I honestly never thought that first 120 kg was a fluke. Throughout all those months of failure afterwards, I always knew I could do it again. After I hit it again the second time, my results started to snowball. At the 1993 American Open (five months later), I snatched 132.5.
 
Was it just a mental block? You bet it was. Actually, it wasn’t JUST a mental block. My technique was glitchy for quite a while, and it took me forever to fix it. I also had a period of time when I snatched with straps in training a lot, which completely screwed me. And yes…I also had my head up my ass. So my lack of progress wasn’t because of one thing. It was several things. That’s pretty much always how it is in weightlifting.
 
And sure, it’s possible for some freaky combination of adrenaline, technical mastery, and hot mojo to mix together at the right moment and produce a performance that’s three levels above anything you’ve ever done. It happens, and those performances can be tough to get back to. But you’ll never make it back to that big number if you mentally classify it as a one-time lucky break. You’ll set it out of reach in your mind, and then you’re finished.
 
If you doubt your ability to replicate big performances (and then go even higher), you’re being mentally weak. Using the word “fluke” to describe something you’ve done it just another subtle way of crapping on yourself. Beat it. Block it. Get rid of it. Change yourself. Grow. Toughen up. Get a chip on your shoulder. Walk around thinking you can lift a lot more than you currently do. Pull your pants down in front of a mirror and repeat, “I’m a star. I’m a bright shining star.”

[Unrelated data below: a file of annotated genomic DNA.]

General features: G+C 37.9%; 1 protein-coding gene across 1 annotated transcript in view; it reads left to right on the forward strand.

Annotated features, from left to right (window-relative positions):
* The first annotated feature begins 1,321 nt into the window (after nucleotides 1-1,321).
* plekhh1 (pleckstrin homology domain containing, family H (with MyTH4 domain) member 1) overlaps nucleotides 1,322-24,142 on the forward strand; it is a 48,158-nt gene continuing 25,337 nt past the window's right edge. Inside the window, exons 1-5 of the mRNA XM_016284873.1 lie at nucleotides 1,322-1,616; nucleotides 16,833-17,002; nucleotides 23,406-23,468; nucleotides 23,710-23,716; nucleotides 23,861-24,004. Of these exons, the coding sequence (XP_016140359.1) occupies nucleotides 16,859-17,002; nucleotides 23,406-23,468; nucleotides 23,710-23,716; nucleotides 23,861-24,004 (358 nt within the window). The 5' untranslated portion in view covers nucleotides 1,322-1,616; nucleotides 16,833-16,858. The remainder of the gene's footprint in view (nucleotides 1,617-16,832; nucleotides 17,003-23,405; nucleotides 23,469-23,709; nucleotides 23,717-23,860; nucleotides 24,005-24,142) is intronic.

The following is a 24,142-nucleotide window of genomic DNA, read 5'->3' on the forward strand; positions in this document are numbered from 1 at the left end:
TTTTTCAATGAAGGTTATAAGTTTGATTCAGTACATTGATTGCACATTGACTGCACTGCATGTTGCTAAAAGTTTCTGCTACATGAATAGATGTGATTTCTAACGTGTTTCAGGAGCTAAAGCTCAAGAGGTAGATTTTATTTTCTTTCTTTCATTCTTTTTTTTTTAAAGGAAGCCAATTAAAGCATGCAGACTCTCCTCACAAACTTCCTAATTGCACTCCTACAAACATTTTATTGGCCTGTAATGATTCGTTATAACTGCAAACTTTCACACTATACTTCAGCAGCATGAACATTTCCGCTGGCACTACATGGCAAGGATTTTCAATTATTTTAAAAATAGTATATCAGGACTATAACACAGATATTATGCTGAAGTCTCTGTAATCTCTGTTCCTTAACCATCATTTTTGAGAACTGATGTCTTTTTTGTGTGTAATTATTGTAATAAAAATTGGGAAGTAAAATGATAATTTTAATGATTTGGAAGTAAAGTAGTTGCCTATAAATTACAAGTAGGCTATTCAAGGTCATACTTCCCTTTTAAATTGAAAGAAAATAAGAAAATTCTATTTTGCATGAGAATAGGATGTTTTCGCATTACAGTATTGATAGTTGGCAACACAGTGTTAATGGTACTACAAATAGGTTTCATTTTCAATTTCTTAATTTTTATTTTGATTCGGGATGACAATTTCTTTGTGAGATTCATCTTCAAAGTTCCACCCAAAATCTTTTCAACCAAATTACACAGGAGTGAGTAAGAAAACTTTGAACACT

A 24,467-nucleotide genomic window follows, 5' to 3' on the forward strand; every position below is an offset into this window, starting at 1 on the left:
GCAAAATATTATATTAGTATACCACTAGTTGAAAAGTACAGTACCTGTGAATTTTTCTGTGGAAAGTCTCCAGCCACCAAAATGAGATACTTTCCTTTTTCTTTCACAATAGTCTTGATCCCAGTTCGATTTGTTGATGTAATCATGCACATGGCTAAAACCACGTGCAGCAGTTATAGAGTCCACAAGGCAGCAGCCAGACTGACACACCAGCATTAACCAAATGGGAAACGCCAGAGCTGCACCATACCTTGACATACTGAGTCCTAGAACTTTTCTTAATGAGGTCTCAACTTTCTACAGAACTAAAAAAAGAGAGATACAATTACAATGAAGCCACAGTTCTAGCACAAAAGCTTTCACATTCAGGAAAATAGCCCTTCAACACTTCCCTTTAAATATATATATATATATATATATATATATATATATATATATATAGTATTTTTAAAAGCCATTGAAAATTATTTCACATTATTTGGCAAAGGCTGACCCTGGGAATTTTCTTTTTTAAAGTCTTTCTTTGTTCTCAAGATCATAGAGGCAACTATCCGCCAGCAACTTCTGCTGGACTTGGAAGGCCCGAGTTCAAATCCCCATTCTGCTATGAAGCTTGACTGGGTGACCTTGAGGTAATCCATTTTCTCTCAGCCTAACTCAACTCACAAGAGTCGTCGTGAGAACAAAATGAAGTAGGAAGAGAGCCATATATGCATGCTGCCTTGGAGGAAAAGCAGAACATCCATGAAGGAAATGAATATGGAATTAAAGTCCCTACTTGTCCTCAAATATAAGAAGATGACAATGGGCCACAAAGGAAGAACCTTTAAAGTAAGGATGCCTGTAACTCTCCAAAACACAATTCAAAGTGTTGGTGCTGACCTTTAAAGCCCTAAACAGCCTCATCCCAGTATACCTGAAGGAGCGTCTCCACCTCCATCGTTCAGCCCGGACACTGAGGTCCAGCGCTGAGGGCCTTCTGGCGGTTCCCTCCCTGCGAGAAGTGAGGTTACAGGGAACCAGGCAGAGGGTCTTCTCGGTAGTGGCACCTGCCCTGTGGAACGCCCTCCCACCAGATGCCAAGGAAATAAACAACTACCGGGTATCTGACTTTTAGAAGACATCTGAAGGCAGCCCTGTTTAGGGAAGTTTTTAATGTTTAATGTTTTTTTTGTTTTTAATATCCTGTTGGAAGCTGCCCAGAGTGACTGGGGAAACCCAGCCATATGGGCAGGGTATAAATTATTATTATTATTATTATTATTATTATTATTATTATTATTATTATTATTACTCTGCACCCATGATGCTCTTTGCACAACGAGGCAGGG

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Matt Foreman is the football and track & field coach at Mountain View High School in Phoenix, AZ. A competitive weightliter for twenty years, Foreman is a four-time National Championship bronze medalist, two-time American Open silver medalist, three-time American Open bronze medalist, two-time National Collegiate Champion, 2004 US Olympic Trials competitor, 2000 World University Championship Team USA competitor, and Arizona and Washington state record-holder. He was also First Team All-Region high school football player, lettered in high school wrestling and track, a high school national powerlifting champion, and a Scottish Highland Games competitor. Foreman has coached multiple regional, state, and national champions in track & field, powerlifting, and weightlifting, and was an assistant coach on 5A Arizona state runner-up football and track teams. He is the author of the books Olympic Weightlifting for Masters: Training at 30, 40, 50 & Beyond and Bones of Iron: Collected Articles on the Life of the Strength Athlete.


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1 Comments
Josiah 2018-08-17
Greg your the best at writing motivating articles. We beat ourselves up and think we are being cool by being tough on ourselves but really we are just taking the lazy way out. It takes guts to expect the best of ourselves, and to have the confidence to know we do have it in us to work hard. Makes my day when I see you put out a new article.